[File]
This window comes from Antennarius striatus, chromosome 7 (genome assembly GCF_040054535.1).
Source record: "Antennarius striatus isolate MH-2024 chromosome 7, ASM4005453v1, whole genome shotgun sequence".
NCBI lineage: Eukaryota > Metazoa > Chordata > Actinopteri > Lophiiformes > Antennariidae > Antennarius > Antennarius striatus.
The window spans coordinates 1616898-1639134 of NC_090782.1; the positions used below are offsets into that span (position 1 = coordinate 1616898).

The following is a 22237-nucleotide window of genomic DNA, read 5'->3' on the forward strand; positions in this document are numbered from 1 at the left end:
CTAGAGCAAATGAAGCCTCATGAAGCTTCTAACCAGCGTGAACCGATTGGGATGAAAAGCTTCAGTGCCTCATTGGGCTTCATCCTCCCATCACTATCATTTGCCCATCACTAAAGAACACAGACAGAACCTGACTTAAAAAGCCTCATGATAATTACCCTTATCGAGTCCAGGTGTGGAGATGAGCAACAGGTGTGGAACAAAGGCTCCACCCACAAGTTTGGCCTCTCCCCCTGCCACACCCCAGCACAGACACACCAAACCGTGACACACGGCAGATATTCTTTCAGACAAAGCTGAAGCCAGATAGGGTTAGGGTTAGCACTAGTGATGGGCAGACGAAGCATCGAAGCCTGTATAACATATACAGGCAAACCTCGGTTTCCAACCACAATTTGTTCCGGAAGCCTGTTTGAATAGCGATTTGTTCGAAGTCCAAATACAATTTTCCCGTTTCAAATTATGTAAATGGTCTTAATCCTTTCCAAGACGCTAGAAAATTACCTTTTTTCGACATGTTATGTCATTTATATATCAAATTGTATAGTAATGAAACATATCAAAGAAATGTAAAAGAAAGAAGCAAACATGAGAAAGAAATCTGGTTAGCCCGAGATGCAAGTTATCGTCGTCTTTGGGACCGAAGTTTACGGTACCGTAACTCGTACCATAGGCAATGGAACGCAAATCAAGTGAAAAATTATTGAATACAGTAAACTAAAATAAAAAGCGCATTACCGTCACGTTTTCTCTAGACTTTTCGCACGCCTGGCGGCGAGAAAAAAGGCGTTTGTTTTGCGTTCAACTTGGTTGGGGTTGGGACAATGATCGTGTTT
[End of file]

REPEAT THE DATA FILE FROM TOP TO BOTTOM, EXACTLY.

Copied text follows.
This window comes from Antennarius striatus, chromosome 7 (genome assembly GCF_040054535.1).
Source record: "Antennarius striatus isolate MH-2024 chromosome 7, ASM4005453v1, whole genome shotgun sequence".
NCBI lineage: Eukaryota > Metazoa > Chordata > Actinopteri > Lophiiformes > Antennariidae > Antennarius > Antennarius striatus.
The window spans coordinates 1616898-1639134 of NC_090782.1; the positions used below are offsets into that span (position 1 = coordinate 1616898).

The following is a 22237-nucleotide window of genomic DNA, read 5'->3' on the forward strand; positions in this document are numbered from 1 at the left end:
CTAGAGCAAATGAAGCCTCATGAAGCTTCTAACCAGCGTGAACCGATTGGGATGAAAAGCTTCAGTGCCTCATTGGGCTTCATCCTCCCATCACTATCATTTGCCCATCACTAAAGAACACAGACAGAACCTGACTTAAAAAGCCTCATGATAATTACCCTTATCGAGTCCAGGTGTGGAGATGAGCAACAGGTGTGGAACAAAGGCTCCACCCACAAGTTTGGCCTCTCCCCCTGCCACACCCCAGCACAGACACACCAAACCGTGACACACGGCAGATATTCTTTCAGACAAAGCTGAAGCCAGATAGGGTTAGGGTTAGCACTAGTGATGGGCAGACGAAGCATCGAAGCCTGTATAACATATACAGGCAAACCTCGGTTTCCAACCACAATTTGTTCCGGAAGCCTGTTTGAATAGCGATTTGTTCGAAGTCCAAATACAATTTTCCCGTTTCAAATTATGTAAATGGTCTTAATCCTTTCCAAGACGCTAGAAAATTACCTTTTTTCGACATGTTATGTCATTTATATATCAAATTGTATAGTAATGAAACATATCAAAGAAATGTAAAAGAAAGAAGCAAACATGAGAAAGAAATCTGGTTAGCCCGAGATGCAAGTTATCGTCGTCTTTGGGACCGAAGTTTACGGTACCGTAACTCGTACCATAGGCAATGGAACGCAAATCAAGTGAAAAATTATTGAATACAGTAAACTAAAATAAAAAGCGCATTACCGTCACGTTTTCTCTAGACTTTTCGCACGCCTGGCGGCGAGAAAAAAGGCGTTTGTTTTGCGTTCAACTTGGTTGGGGTTGGGACAATGATCGTGTTT